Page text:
Long-term Grazing Manipulation
Established in 2002, by the James Hutton Institute, this experiment investigates the effects of different grazing intensities on the biodiversity of upland moorland.
Detailed monitoring of plants, invertebrates and birds is carried out regularly to investigate how species and communities respond to different grazing treatments, and how responses at lower levels of the food chain affect those higher up.
The experiment involves 24 grazing enclosures, measuring 3.3 hectares each. There are four grazing treatments with six replicates of each. These are positioned in three blocks of two replicates each, located in different parts of the estate and approximately 5 km from each other.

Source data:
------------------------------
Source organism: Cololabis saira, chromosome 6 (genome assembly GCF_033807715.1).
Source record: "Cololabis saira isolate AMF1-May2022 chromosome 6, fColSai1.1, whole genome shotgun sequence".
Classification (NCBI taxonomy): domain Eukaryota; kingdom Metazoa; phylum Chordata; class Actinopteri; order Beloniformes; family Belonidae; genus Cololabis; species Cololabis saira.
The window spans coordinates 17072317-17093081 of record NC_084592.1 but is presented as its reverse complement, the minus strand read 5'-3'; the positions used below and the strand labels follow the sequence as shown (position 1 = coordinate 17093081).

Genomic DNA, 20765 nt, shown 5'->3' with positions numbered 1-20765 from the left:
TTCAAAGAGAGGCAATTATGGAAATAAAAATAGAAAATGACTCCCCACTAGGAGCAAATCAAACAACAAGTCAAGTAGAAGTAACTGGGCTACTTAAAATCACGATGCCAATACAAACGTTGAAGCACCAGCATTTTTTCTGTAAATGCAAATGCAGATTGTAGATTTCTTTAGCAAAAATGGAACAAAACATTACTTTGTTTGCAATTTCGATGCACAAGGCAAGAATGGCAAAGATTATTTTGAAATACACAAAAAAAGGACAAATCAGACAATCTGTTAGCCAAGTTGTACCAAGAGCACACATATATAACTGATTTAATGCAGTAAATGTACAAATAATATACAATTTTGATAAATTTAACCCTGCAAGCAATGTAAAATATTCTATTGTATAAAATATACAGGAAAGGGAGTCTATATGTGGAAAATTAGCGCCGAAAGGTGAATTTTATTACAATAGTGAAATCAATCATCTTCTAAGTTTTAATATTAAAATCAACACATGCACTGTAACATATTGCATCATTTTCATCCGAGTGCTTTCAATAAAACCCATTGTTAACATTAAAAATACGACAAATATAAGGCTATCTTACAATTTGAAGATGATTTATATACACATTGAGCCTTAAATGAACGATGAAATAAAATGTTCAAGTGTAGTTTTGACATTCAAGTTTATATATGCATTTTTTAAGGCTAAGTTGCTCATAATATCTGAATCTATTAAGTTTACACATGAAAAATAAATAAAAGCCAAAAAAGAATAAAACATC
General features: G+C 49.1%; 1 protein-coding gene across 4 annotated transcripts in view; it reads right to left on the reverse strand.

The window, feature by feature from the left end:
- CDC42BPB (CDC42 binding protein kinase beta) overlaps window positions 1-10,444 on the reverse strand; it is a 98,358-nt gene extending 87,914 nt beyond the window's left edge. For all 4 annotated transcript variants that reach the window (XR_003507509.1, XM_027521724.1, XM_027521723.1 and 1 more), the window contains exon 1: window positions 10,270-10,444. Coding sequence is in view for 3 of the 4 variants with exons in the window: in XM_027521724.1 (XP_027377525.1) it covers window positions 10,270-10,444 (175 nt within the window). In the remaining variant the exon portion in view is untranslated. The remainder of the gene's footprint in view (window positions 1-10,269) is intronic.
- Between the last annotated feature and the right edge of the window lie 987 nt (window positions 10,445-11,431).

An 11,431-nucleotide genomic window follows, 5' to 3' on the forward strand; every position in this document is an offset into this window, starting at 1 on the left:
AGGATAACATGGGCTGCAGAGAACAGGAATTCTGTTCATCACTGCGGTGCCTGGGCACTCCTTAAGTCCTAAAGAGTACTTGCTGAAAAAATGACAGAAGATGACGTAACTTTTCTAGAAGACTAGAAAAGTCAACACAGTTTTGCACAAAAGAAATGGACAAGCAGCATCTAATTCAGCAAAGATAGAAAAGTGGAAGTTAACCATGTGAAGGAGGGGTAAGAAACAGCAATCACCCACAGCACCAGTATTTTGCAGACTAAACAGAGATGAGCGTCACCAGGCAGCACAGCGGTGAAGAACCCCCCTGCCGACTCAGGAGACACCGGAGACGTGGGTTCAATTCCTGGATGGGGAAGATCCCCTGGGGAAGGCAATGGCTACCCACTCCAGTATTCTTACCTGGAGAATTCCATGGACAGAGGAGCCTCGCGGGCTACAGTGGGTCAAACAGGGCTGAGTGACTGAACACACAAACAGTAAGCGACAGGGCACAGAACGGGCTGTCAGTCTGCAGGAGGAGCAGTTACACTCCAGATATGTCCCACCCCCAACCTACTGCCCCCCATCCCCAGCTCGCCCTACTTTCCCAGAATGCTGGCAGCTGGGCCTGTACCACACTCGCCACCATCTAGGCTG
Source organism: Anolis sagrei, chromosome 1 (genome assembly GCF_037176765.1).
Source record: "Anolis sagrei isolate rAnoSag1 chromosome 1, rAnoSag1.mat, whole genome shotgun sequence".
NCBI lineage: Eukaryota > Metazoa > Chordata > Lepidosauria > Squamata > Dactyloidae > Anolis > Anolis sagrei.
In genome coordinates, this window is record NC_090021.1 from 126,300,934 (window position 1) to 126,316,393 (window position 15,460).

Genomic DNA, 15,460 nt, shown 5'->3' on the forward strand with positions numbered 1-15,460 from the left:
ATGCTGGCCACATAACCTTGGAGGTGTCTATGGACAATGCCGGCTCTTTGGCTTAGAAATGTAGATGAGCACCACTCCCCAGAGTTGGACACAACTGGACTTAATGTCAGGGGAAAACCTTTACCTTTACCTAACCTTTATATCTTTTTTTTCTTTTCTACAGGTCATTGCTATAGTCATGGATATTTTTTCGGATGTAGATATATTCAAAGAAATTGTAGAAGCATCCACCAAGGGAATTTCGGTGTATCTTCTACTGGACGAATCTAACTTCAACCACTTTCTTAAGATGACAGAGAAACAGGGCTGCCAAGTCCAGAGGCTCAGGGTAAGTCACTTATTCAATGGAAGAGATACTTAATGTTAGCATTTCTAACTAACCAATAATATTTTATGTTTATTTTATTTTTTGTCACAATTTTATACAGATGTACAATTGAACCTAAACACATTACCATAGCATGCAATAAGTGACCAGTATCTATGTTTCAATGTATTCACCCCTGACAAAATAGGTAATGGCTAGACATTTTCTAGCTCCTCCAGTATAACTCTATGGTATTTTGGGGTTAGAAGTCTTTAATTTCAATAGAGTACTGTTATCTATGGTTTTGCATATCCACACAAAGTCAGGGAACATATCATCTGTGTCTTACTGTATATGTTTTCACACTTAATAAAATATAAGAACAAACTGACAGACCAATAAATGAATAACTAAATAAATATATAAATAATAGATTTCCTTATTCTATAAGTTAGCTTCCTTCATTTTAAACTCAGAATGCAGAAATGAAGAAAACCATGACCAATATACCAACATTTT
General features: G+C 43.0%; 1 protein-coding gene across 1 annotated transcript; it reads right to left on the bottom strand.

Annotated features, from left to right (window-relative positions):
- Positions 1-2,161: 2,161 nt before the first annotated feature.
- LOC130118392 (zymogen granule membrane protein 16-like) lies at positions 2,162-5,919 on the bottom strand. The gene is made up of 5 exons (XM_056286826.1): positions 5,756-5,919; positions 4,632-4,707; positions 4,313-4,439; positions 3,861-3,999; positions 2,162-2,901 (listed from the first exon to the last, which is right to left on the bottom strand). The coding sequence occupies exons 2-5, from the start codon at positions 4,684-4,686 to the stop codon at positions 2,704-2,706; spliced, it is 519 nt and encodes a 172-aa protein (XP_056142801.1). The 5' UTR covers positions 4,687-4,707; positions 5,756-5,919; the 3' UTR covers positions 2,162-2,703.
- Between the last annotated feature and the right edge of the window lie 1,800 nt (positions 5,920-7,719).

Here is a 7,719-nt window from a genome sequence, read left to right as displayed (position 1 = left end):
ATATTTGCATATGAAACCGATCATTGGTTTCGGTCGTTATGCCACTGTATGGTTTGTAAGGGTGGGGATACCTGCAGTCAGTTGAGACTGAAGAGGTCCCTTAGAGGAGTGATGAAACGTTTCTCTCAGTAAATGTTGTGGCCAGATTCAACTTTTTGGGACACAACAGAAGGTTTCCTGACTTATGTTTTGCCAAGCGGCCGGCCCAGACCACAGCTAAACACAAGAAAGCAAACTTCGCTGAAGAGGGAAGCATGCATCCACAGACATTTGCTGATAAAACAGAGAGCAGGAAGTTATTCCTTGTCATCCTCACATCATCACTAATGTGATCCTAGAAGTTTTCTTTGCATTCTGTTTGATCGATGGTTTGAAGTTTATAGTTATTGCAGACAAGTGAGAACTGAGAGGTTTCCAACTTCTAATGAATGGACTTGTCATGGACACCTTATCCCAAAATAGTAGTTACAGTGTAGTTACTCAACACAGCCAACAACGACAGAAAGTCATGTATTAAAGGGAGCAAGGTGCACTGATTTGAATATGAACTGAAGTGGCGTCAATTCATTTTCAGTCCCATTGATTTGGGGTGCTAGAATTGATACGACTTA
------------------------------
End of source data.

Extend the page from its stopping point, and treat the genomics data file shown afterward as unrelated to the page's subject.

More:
Livestock graze the plots from April to December. There are two low-intensity grazing treatments, one with three sheep per enclosure, the other two sheep per enclosure and an additional two cows and suckling calves for four weeks in the autumn. There is also a high intensity grazing treatment of nine sheep per enclosure and an ungrazed control.
Baseline data was collected within each of the plot areas before the erection of the fences in 2002.